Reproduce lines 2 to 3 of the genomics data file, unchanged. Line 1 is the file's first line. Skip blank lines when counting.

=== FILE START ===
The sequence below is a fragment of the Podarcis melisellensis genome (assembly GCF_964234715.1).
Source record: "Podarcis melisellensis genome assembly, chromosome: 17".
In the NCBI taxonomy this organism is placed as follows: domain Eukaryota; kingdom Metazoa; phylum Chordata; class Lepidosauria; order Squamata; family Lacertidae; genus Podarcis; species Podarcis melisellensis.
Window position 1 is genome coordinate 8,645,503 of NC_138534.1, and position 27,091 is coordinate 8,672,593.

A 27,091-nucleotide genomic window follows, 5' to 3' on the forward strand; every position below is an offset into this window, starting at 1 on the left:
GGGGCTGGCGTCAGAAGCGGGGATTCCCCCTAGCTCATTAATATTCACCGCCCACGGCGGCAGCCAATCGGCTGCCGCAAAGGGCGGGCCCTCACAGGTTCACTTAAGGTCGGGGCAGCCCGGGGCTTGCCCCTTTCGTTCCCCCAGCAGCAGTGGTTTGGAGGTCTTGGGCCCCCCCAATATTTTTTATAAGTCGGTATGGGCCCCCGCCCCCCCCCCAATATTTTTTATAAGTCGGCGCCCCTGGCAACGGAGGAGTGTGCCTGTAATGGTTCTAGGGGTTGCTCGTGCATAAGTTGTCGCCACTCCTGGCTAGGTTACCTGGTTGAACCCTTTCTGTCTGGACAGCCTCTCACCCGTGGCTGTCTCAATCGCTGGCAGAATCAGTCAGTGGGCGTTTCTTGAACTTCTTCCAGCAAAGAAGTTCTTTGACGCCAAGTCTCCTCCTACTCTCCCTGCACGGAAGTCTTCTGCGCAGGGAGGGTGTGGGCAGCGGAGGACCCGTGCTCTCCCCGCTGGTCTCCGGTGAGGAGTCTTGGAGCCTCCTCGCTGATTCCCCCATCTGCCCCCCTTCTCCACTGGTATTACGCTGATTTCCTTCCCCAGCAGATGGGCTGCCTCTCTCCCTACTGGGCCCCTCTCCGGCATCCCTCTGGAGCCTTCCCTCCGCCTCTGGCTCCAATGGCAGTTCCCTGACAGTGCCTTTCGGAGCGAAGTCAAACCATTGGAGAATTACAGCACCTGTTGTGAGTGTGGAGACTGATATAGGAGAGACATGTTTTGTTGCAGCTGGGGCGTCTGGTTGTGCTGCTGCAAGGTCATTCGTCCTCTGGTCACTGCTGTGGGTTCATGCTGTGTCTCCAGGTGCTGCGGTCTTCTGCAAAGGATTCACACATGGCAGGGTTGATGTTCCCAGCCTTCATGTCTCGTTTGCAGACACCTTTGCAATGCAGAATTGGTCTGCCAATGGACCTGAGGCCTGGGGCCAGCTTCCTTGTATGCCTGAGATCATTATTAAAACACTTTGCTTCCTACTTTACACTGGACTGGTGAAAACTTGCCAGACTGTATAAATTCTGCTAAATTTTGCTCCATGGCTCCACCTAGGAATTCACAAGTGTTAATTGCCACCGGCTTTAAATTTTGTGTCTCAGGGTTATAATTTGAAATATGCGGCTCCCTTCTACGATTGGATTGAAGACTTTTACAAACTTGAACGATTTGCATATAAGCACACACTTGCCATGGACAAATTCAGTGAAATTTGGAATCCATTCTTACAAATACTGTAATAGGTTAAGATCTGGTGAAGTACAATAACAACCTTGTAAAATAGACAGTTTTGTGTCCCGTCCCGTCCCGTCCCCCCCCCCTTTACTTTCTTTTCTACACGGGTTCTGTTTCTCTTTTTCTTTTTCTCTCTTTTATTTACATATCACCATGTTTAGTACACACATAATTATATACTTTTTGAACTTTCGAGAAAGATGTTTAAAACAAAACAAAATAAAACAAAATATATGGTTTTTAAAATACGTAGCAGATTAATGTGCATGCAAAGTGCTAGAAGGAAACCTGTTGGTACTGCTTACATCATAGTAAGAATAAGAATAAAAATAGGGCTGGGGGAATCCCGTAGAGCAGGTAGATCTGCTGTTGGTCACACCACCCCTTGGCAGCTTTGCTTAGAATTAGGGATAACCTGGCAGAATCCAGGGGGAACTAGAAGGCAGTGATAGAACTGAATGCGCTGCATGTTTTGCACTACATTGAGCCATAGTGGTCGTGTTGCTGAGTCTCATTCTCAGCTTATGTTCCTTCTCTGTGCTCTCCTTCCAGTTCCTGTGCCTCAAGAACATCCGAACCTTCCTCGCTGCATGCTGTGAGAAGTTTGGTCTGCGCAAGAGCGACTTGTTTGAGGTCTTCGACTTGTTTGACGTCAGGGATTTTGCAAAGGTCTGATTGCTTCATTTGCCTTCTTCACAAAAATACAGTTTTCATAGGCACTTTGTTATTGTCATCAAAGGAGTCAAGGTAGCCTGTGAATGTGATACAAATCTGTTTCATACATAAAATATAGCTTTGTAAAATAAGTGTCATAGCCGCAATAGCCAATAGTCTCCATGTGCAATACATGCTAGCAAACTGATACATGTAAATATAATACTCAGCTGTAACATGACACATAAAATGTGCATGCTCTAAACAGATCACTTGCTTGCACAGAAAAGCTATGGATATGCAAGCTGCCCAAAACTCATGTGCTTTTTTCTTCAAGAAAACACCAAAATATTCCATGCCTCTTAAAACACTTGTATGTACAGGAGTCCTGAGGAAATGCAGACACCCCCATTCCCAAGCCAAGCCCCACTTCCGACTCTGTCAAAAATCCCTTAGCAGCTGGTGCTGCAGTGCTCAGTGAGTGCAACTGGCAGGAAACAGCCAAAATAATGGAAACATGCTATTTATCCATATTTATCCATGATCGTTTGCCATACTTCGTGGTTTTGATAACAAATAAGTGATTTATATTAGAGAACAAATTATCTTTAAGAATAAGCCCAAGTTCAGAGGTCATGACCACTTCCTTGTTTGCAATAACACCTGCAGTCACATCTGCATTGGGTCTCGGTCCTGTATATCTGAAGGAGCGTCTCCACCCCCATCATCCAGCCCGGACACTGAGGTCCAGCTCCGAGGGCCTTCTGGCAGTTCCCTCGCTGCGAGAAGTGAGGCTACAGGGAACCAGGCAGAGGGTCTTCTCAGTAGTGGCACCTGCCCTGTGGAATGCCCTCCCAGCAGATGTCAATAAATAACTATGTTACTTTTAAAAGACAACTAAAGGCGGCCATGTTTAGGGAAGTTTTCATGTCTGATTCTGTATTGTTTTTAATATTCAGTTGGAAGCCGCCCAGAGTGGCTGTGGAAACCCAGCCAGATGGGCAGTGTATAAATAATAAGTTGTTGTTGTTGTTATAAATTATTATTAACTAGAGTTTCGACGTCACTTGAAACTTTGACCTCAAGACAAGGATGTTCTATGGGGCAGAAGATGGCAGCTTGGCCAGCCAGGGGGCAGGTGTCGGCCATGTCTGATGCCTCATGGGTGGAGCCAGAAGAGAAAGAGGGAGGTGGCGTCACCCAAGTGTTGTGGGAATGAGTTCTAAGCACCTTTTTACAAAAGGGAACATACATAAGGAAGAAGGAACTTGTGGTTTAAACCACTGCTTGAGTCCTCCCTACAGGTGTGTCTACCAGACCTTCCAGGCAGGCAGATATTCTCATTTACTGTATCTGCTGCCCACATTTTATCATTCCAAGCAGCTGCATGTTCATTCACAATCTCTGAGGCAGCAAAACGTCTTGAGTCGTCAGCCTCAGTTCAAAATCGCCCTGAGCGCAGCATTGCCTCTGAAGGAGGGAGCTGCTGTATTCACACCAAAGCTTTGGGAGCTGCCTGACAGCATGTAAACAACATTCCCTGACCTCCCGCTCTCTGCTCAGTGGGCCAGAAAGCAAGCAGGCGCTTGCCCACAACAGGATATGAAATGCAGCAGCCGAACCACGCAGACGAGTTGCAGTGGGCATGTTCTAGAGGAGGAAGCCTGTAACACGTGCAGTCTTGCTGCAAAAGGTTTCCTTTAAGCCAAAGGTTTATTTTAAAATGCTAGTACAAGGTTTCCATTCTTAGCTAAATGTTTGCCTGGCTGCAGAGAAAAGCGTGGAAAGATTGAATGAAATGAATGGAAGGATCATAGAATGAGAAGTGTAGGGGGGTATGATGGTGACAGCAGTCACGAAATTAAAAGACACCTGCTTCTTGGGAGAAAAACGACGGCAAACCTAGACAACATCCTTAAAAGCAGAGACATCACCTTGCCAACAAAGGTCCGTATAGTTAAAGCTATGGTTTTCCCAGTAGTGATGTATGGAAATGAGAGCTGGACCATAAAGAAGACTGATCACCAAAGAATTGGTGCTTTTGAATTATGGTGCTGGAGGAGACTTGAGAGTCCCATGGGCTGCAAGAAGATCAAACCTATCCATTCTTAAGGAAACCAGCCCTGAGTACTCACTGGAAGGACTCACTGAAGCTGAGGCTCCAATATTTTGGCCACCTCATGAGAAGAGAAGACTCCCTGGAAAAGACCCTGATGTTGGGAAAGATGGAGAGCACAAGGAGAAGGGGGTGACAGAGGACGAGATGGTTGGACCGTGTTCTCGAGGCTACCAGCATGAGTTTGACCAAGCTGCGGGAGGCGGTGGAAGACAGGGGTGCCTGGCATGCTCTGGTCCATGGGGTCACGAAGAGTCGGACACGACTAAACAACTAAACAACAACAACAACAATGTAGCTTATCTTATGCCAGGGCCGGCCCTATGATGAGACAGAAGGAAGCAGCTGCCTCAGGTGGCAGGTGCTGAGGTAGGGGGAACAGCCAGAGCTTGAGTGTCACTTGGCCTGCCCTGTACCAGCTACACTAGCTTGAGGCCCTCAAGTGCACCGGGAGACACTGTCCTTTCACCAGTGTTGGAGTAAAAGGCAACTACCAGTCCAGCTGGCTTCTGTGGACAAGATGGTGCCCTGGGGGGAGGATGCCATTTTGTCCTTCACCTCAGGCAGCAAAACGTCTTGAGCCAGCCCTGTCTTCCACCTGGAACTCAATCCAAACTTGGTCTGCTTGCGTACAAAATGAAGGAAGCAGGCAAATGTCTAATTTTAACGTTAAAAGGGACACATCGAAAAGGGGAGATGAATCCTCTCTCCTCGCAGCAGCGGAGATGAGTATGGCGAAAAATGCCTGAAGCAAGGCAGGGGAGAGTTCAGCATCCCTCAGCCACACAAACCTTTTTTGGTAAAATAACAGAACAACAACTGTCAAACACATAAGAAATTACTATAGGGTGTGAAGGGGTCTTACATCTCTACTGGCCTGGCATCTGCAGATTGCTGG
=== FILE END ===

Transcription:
Source record: "Podarcis melisellensis genome assembly, chromosome: 17".
In the NCBI taxonomy this organism is placed as follows: domain Eukaryota; kingdom Metazoa; phylum Chordata; class Lepidosauria; order Squamata; family Lacertidae; genus Podarcis; species Podarcis melisellensis.